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October 18, 2006

Media Endorsements - Who Cares?

Chris Patterson

The General Election nears and it's time to ask ourselves how we will vote. But in deciding this important question, consider how much you are influenced by local media endorsements. Is it a little? Or a lot? Perhaps somewhere between the two?

This issue has disturbed this former reporter since my first days writing for a local paper. Our editors and publisher - known as the editorial board - would interview candidates and then produce editorials endorsing certain candidates.

Some of the biggest names in the news business produce endorsements at each election, and then, in another breathe, tout the paper's independence, fairness, and unbiased reporting.

Can the news media continue to have its cake and eat it, too? Can it - should it - be allowed to continue telling us it is fair and unbiased, but at the same time openly endorsing certain candidates?

Does this bother anyone else?

As a former reporter, no pressure was ever applied on anyone I know of, at least not that I'm aware of. Not once did any editor I ever worked for back down from a story because the paper had endorsed a candidate involved in the story.

On the other hand, there was one occasion when I heard someone of great influence say openly that we should find anything we could on a certain person. I found that statement to be distressing, to say the least.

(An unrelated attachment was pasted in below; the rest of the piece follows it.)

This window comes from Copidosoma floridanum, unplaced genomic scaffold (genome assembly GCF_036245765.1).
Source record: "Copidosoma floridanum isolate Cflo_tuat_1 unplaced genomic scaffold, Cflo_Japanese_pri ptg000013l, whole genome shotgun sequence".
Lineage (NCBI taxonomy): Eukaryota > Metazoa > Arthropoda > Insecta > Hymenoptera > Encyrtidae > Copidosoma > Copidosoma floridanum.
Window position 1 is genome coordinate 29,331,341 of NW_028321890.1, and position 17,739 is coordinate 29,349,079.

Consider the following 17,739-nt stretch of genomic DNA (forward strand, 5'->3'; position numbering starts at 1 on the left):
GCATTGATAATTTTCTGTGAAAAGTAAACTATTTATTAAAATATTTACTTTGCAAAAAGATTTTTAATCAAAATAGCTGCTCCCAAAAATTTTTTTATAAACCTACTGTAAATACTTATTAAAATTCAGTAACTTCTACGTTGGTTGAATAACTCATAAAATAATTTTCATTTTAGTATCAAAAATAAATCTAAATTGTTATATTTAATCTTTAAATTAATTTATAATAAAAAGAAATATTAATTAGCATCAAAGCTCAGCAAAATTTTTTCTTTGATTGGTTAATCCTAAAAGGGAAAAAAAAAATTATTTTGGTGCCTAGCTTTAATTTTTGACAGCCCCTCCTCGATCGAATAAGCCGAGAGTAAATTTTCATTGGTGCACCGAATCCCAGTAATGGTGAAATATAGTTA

But, on a personal level, I have to admit that there was something I found even more distressing. Readers would routinely assault reporters verbally after endorsements were published. We were accused of being influenced in our reporting by our bosses.

We, who were not allowed to express public opinions, not allowed to be part of organizations (or at least not write about anything at all even remotely related to an organization we were a part of), and not allowed to sport a bumper sticker or place a sign in our yard for a candidate, were accused of sharing the opinions of our editors and publishers.

Further, we were not allowed to rebut those endorsements either. Only the editorial board is and was allowed to exercise free speech. All we could say is, "We didn't do it. It was the Editorial Board" (which is made up of our bosses...).

So, why shouldn't readers think a paper's reporting will naturally be biased? Is it just because the little peons who write the stories aren't permitted to put up signs for candidates?

Pish, posh. No one I have ever met, outside of the publishing biz, has ever considered a reporter's writing on politics unbiased, particularly when the paper openly supports particular candidates.

By example, consider The Frederick News Post, which does not published endorsements. You need only read the letters to the editor to see that the paper is - on any given day - accused of being a conservative mouthpiece and another moment a liberal rag. Reporting the stories without bias, which they usually seem to do (these days anyway), will still get you accusations of bias.